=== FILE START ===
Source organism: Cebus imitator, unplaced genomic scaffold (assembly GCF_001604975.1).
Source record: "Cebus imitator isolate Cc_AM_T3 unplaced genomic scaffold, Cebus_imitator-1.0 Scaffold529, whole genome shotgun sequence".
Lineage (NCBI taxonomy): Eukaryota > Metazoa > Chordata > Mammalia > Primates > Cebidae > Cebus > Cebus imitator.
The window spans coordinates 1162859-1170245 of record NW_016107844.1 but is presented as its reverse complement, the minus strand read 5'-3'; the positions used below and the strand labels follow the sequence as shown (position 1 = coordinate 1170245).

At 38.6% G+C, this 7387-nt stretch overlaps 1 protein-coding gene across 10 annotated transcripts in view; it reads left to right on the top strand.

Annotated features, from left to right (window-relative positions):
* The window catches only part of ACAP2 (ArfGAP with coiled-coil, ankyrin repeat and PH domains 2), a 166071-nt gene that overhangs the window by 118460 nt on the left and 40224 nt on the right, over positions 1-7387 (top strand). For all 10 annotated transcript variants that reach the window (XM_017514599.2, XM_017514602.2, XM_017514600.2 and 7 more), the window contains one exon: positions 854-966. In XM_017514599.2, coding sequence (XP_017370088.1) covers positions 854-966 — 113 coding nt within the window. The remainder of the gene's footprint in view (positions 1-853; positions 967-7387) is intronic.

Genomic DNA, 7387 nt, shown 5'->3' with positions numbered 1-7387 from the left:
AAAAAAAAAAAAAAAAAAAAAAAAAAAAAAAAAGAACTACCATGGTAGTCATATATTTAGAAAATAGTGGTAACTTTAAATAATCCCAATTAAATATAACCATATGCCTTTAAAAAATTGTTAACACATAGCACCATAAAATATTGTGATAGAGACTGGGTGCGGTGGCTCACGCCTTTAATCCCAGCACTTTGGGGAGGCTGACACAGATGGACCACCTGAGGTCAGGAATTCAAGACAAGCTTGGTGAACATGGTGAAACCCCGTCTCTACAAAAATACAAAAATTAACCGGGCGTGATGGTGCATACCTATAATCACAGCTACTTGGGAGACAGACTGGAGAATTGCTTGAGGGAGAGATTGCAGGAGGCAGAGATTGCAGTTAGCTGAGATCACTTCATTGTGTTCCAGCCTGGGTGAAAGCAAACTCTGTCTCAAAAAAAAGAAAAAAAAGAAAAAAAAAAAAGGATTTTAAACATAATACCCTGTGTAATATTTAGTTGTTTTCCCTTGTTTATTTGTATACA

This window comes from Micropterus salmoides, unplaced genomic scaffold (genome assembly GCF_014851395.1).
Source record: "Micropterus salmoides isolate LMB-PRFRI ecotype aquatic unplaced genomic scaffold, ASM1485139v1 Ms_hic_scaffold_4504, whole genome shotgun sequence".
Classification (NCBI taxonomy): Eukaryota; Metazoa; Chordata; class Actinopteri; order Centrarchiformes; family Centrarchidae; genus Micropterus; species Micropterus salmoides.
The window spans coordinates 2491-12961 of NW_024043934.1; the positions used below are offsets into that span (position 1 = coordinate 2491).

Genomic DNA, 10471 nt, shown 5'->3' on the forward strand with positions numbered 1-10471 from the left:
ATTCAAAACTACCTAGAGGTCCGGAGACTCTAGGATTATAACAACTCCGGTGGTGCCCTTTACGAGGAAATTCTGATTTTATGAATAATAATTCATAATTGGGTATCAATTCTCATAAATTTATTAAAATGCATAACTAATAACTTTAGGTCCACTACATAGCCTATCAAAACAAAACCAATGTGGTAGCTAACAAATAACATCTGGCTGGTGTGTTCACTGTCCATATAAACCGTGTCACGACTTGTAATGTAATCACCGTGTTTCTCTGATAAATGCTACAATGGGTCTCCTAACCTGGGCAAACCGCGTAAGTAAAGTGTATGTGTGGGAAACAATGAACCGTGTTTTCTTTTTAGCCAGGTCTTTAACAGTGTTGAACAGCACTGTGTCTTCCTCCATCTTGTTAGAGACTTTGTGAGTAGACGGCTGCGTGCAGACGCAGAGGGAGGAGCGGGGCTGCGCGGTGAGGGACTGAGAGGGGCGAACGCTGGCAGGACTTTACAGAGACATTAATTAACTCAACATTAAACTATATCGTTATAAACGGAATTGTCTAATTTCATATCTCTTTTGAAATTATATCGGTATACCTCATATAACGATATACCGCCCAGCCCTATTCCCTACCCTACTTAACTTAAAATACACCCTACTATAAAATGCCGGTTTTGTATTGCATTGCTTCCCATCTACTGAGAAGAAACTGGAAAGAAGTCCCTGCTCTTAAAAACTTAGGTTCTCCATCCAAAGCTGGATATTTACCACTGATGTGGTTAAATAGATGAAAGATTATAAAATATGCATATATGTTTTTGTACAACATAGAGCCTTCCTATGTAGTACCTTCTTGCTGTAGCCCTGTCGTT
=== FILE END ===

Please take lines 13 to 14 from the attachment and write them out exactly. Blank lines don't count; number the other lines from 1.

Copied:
The window spans coordinates 2491-12961 of NW_024043934.1; the positions used below are offsets into that span (position 1 = coordinate 2491).

Genomic DNA, 10471 nt, shown 5'->3' on the forward strand with positions numbered 1-10471 from the left: